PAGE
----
Dr. Nighat Akhbar, a 2nd-year resident in the department of psychiatry at IMHANS, who is leading the research told The Kashmir Monitor that most of the depression due to infertility is seen in women as they are more pressurized by society for pregnancy. “Women appear to be more likely to be perceived as depressed since they don’t always seem to receive the emotional support they require,” she said.

The study found that primary infertility, in which a couple has not conceived at all, is more common than secondary infertility, in which a couple is unable to conceive after having one child.   “A couple’s finances are depleted when they undergo an IVF process, and their stress level increases if the procedure fails. Stress has an impact on both male and female hormones, which can lead to infertility”, said Dr. Nighat.

“My thesis states that infertility is not just a problem for older adults; it also affects couples in their 20s and 30s,” she added.

Medical experts say that in females the major cause of infertility is Polycystic Ovarian Syndrome (PCOS) and Premature Ovarian Failure (POF) and in males, the major causes of infertility are Azoospermia and Oligospermia.

Dr. Tanzeela, Associate Professor and Gynecologist at Government Medical College Anantnag told The Kashmir Monitor that the number of cases of infertility in both men and women is increasing daily. “One of the main causes of infertility is late marriage. The age range over thirty is where I have observed the most cases of infertility. As people age, the quantity of reserved ovaries in women decreases, and men’s semen quality deteriorates as well,” she said.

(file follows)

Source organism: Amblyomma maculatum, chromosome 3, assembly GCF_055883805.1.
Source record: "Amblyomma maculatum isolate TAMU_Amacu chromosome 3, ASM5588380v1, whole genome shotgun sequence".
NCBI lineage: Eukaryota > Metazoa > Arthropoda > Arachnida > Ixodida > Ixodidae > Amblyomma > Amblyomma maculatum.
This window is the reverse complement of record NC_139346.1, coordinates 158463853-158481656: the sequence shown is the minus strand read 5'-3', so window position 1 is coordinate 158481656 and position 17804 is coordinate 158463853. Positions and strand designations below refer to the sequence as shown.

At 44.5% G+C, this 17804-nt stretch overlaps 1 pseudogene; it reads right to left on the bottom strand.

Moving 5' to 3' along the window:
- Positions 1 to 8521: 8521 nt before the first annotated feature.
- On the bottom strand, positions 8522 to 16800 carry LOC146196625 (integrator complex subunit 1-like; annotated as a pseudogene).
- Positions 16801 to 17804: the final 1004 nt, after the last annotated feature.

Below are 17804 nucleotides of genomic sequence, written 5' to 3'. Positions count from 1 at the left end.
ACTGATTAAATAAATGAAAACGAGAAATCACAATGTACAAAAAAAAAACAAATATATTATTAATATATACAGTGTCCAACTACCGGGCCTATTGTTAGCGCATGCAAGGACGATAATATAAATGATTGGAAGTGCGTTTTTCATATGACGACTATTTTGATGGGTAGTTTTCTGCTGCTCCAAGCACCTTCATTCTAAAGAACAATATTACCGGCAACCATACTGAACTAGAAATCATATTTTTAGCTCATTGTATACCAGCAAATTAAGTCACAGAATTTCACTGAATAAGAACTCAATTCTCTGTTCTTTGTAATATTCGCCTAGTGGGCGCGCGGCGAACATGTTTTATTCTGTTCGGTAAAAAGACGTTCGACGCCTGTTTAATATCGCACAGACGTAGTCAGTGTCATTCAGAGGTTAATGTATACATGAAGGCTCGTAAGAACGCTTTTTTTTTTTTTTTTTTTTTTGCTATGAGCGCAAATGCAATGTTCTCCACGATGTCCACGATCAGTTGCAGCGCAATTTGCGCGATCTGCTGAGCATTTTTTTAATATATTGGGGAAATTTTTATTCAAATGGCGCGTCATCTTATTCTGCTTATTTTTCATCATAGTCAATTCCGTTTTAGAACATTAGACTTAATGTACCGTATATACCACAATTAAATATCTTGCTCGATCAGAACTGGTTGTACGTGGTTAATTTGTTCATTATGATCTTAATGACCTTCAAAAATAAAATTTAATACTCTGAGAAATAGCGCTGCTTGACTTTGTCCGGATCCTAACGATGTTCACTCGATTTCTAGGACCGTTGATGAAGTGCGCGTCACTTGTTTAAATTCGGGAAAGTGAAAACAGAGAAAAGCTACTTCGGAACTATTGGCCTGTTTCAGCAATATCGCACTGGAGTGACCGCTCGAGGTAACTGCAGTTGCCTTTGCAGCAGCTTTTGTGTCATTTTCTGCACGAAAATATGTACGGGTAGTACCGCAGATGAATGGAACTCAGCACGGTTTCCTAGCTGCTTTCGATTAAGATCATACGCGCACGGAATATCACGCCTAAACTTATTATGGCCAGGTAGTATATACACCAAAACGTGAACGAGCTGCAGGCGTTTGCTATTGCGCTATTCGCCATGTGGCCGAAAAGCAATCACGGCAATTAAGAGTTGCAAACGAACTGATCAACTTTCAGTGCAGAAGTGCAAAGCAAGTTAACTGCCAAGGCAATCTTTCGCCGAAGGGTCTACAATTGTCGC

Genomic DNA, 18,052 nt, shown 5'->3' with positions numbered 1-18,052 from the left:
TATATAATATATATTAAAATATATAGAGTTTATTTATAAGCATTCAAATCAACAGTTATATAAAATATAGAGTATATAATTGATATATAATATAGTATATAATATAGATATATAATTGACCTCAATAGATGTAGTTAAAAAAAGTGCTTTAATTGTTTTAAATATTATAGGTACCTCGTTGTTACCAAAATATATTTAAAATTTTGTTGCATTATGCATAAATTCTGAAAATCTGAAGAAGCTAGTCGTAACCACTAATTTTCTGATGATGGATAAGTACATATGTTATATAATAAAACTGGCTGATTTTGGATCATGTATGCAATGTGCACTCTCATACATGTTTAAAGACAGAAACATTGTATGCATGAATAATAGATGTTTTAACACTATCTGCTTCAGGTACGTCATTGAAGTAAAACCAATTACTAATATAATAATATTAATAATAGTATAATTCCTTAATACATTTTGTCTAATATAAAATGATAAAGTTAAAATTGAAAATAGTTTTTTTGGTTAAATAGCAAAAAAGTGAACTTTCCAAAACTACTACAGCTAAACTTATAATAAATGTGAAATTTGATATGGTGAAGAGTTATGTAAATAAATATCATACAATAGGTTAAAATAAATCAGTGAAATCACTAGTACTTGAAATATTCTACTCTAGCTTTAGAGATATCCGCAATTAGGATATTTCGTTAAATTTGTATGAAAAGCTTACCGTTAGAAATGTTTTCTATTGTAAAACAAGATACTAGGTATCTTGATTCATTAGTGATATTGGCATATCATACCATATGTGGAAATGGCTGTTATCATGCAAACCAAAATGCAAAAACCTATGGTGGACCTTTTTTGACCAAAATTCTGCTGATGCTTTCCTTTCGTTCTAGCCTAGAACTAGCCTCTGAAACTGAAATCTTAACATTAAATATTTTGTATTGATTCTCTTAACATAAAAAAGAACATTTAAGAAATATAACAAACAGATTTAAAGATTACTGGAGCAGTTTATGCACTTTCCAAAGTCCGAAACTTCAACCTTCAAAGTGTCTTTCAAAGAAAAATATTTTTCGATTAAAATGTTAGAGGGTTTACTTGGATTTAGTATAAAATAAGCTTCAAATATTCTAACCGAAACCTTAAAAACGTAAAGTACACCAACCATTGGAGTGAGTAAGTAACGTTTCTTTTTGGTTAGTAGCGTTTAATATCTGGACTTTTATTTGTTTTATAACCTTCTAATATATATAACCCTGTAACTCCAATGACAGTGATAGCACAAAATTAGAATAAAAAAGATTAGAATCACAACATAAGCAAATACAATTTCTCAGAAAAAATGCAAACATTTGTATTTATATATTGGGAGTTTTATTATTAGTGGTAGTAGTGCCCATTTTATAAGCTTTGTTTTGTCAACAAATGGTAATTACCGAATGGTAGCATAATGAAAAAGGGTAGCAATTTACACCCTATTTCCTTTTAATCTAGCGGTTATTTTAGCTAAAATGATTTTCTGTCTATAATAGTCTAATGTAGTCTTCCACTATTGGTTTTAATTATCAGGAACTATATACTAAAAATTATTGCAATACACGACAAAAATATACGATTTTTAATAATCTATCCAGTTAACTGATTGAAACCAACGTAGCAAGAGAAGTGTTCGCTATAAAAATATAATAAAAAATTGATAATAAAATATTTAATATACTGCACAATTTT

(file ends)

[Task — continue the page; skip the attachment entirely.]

Dr. Tanzeela said that one of the causes of fertility problems females face is also the MPT kits they take after one delivery to terminate the pregnancy. “In Kashmir, it has become an epidemic. Because there is less time between a first and second pregnancy, women are taking abortion pills without understanding their side effects and other consequences. I have seen a lot of females who come to me saying they are having trouble becoming pregnant because they used MPT kits incorrectly.”, she said.

“In my opinion, males and females should get married in their early 20s to avoid issues related to infertility”, she added.

 Senior Endocrinologist at Sher-I-Kashmir Institute of Medical Sciences Soura, Srinagar, Dr. Shariq Masoodi told The Kashmir Monitor that an unhealthy lifestyle is problematic for both males and females. “These factors increase the risk of infertility: obesity, unhealthy diets, smoking, and little exercise. Exercise and get a full eight hours of sleep,” he said.

Additionally, Dr. Shariq suggested keeping an eye on any bodily changes. “Women who experience irregular menstrual cycles, acne, or unusual hair growth on the face or body should pay attention to these symptoms and not ignore them,” he said.

He also suggested men to lead healthy lifestyles. “Males should refrain from using tobacco products, wearing tight clothing, and using other drugs as they may damage their sperm”, he said.

 “Support from healthcare professionals, mental health experts, support groups, and a supportive community can significantly mitigate these challenges,” said Dr. Nighat.

Discover more from The Kashmir Monitor

Subscribe now to keep reading and get access to the full archive.

Continue reading